Fortunately, there are some very good guides that show you how to tackle the puzzle.
The toy, invented in 1974 by Hungarian architecture and design professor Erno Rubik, consists of a cube made up of 27 smaller cubes arranged in a 3x3x3 grid with coloured stickers on the outer faces of the smaller cubes. A cube starts out in its "solved" configuration with the smaller faces each of the six sides sharing the same color. Each of the six faces of the cube can be rotated freely, moving the smaller cubes around.
The goal of a Rubik's Cube puzzle is to start with some randomised, shuffled, messy configuration of the cube and, by rotating the faces, get back to the original solved pattern with each side being a single colour.
The official Rubik's Cube website includes a set of video and print guides that offer beginners a relatively straightforward set of steps to go about solving a Cube.
The key to solving a Rubik's Cube is breaking the problem down into smaller steps. The official guide above starts off solving a single face of the cube, putting all of the white squares on a single face and in their correct positions. Next, one solves the middle layer of the puzzle, shuffling edge cubes into place while keeping the already-solved white face intact.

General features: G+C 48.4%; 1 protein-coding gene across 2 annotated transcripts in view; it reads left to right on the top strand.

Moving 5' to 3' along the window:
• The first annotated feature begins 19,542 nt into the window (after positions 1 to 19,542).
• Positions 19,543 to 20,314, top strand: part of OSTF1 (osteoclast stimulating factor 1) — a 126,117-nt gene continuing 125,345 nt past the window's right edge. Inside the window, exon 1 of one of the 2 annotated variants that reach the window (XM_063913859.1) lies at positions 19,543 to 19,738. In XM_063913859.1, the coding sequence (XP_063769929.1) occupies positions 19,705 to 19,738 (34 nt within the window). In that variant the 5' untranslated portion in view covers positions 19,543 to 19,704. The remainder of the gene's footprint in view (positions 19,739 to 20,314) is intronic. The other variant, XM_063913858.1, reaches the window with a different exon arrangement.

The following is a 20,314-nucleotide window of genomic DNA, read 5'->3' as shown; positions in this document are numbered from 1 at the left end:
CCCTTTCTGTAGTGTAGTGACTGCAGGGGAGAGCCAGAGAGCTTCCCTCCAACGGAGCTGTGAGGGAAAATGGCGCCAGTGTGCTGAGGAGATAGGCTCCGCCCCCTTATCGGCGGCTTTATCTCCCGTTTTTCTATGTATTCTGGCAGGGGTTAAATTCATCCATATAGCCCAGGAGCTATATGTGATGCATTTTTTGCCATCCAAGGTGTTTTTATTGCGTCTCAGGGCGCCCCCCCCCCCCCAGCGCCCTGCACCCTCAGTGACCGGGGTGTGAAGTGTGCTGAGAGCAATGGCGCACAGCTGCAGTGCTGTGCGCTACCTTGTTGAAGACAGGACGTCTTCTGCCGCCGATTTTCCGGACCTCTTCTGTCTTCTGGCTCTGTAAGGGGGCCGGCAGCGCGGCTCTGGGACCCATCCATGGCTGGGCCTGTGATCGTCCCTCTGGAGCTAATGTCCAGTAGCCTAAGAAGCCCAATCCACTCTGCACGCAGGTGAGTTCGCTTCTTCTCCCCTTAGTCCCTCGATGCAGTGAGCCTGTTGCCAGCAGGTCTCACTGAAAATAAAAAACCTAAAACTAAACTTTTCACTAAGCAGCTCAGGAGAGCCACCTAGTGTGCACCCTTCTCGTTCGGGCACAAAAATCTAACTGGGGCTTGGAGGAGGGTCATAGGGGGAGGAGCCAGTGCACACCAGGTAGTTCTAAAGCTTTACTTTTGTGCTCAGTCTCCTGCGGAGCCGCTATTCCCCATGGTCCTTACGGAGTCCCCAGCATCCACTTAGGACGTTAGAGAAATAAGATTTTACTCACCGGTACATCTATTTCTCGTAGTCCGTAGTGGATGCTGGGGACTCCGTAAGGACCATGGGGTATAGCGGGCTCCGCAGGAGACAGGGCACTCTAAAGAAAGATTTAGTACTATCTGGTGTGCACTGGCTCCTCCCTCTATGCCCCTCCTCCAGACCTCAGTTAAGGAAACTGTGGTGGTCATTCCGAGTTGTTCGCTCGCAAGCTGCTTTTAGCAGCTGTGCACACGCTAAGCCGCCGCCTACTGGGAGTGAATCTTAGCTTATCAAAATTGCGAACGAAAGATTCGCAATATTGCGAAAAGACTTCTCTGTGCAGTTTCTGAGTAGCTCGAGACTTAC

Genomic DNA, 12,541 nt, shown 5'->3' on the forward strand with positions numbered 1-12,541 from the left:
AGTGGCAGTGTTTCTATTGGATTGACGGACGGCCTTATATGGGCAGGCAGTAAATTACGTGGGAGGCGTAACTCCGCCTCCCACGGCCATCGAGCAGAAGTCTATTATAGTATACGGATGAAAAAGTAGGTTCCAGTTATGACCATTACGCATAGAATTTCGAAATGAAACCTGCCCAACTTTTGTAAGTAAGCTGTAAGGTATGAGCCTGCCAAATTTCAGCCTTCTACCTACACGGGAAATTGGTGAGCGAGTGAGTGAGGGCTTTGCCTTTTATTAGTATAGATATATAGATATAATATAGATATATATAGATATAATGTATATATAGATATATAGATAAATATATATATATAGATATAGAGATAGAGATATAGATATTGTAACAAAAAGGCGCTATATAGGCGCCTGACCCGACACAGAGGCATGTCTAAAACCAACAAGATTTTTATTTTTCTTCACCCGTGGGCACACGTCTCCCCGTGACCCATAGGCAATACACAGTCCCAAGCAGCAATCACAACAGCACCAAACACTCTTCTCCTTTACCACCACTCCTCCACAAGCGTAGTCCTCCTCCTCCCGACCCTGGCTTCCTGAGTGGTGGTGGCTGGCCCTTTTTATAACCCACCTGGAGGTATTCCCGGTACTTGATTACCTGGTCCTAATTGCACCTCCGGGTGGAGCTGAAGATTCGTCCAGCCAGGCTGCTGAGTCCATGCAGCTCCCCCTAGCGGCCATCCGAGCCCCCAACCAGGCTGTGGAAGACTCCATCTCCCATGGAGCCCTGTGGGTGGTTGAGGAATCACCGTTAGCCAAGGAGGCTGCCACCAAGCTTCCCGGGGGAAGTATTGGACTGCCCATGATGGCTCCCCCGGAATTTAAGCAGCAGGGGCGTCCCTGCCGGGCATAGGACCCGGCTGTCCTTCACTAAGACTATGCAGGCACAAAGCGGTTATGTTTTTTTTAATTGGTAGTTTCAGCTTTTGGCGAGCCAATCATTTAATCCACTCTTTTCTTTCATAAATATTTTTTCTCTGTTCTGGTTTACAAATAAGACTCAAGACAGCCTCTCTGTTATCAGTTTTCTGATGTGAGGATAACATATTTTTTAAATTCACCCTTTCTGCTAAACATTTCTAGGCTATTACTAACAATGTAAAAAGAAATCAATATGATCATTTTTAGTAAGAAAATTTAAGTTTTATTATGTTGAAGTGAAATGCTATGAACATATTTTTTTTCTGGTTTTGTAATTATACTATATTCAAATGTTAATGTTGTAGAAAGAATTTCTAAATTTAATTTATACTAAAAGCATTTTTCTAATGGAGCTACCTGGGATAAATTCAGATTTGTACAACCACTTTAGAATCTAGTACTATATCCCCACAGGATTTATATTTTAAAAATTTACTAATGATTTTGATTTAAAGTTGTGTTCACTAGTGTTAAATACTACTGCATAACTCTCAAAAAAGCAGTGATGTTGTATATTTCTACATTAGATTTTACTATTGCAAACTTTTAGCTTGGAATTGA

A puzzle solver then gets all of the yellow squares on the opposite face from the white squares, and then finishes the puzzle by putting those cubes into their correct positions.
As you keep moving through the steps, the combinations of moves tend to get more complicated and elaborate. This is because the sequences of moves need to shuffle the desired cubes to where they need to go while also keeping solved parts of the puzzle intact.
Beyond basic puzzle-solving algorithms like the one above, more complicated but faster algorithms also exist. In 2010, a group of mathematicians and computer programmers used a Google supercomputer cluster to prove that, in fact, any Rubik's Cube configuration can be solved in 20 moves or fewer.
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